Constitutional Reform Commission members take oath of office; retired Chief Justice Carl Singh to serve as Chairman

Constitutional Reform Commission members take oath of office; retired Chief Justice Carl Singh to serve as Chairman

By Svetlana Marshall

With retired Chief Justice Carl Singh at its helm, the Constitutional Reform Commission was activated today with the swearing-in of its members.

Seventeen of the twenty Commissioners took the oath of office before President Irfaan Ali, who urged them to put their best efforts forward as they work to reshape, and more importantly strengthen the country’s Constitution. 

The President noted that the Constitution should serve as a timeless blueprint for governance, while reflecting enduring principles and values. However, the dynamic and evolving nature of the world necessitates periodic updates and reforms, the President noted.

The Constitution was last amended in August 2000.

As it prepares to undergo another reform process, the President urged that the Commission be comprehensive in its approach.

“The Constitution Reform Commission Act 2022 delineates some key areas which should be considered for potential reforms. These encompass fundamental rights of citizens, indigenous peoples’ rights, rights of children, the eradication of discrimination, enhancement of race relations, promotion of ethnic security and equal opportunity, safeguarding minority rights, electoral reforms, economic, political, and cultural rights, fiduciary responsibility, bolstering integrity in public office, as well as the functioning of the National Assembly and local government. As you will observe these areas are wide-ranging but not exhaustive of the scope of the work of the Commission,” the President said.

According to President Ali, the Constitution must remain a living document that would be able to respond to new and emerging challenges, including societal changes, while still upholding its core principles and protecting the rights of citizens.

“As an integral element of the social contract between citizens and the State, the Constitution is designed to embody the collective aspirations of the people while safeguarding their rights and promoting their empowerment. Consequently, the Constitution must be drafted in clear and accessible language, comprehensible to the average individual. This ensures that all citizens can understand their rights and obligations, thereby facilitating active participation in the democratic process and reinforcing the mutual understanding between the government and the governed,” President Ali said.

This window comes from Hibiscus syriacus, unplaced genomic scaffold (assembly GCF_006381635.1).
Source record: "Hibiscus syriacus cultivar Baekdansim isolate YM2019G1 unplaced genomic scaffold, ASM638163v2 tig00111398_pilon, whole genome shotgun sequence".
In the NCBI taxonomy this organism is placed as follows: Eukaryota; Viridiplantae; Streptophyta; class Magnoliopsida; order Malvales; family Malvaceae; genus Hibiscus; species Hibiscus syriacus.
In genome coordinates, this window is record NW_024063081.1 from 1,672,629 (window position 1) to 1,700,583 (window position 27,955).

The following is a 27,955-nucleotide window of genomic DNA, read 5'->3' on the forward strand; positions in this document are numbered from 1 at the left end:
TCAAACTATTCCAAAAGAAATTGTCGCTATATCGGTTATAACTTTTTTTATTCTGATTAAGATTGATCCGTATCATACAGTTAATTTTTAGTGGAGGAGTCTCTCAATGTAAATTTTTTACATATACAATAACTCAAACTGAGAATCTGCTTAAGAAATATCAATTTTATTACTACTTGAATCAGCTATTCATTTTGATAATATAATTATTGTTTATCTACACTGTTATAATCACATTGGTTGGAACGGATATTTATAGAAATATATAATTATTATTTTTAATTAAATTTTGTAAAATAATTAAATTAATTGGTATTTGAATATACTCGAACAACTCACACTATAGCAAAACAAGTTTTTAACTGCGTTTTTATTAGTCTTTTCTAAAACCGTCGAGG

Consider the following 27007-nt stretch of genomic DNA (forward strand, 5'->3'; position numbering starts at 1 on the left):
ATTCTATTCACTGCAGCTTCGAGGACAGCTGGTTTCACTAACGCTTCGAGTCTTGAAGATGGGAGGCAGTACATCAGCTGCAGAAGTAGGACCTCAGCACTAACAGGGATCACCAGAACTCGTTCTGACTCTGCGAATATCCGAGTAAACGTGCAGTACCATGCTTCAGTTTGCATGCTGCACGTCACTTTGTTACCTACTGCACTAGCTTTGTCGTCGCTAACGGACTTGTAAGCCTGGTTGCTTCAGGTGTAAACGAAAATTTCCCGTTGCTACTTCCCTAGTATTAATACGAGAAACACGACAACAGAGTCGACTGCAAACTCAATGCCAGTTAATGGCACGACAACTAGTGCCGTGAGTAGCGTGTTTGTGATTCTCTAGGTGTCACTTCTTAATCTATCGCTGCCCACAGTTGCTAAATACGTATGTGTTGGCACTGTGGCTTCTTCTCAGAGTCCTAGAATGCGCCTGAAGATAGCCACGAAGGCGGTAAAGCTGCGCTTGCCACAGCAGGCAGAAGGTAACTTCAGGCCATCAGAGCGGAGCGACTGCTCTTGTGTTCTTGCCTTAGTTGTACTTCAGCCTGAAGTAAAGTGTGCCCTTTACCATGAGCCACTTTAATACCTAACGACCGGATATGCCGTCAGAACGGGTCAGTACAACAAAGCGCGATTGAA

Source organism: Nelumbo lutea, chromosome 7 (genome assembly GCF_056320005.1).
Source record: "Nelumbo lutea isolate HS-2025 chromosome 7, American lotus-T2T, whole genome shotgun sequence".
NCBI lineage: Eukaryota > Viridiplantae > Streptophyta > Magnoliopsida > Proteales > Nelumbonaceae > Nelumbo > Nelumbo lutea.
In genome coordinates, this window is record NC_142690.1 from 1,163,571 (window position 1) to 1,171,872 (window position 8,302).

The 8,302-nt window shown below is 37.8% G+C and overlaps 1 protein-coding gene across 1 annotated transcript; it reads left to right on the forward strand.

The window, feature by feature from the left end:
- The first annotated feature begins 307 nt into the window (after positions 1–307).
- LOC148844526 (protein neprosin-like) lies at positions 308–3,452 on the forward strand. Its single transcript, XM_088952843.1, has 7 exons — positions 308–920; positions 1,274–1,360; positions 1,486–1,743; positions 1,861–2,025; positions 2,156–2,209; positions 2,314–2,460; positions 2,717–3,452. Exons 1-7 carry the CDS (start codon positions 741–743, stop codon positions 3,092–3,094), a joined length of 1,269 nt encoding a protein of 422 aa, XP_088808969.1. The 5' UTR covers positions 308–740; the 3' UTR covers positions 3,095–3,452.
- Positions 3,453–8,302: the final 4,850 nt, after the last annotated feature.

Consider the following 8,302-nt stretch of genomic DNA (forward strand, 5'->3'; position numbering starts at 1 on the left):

Justice Carl Singh was appointed Chairman of the Constitutional Reform Commission by President Ali, while the Attorney General, Anil Nandlall; the Minister of Parliamentary Affairs and Governance, Gail Teixeira; Health Minister Dr. Frank Anthony, the Minister of Amerindian Affairs, Pauline Sukhai; and the Minister of Public Affairs, Kwame McCoy were appointed to represent the Government on the Commission. 

Meanwhile, the opposition-nominated commissioners are Vincent Alexander, Sherwood Lowe, Nigel Hughes, and Ganesh Mahipaul.  

The other commissioners include, Aslim Singh (Labour Movement), Derrick John (National Toshaos’ Council), Ramesh Persaud (Private Sector), Kim Kyte-Thomas (Women’s Organizations), Daniel Kanhai (Youth Organisations), Imran Ally (Muslim Organisations), Radha Krishna Sharma (Hindu Organisations), and Adrian Anamayah (the farmers’ representative). 

Kamal Ramkarran (Guyana Bar Association), Keoma Griffith (Christian Representative) and Timothy Jonas (Representative of the Joinder Parties) also form part of the Commission, however, they are expected to take their oath at a later date. 

Both Daniel Kanhai and Keoma Griffith currently serve as members of the President’s Youth Advisory Council.

Prime Minister Mark Phillips; Acting Chancellor of the Judiciary, Yonette Cummings and the Minister with responsibility for Finance, Dr Ashni Singh were among the officials who witnessed the swearing in of the Constitutional Reform Commission. 

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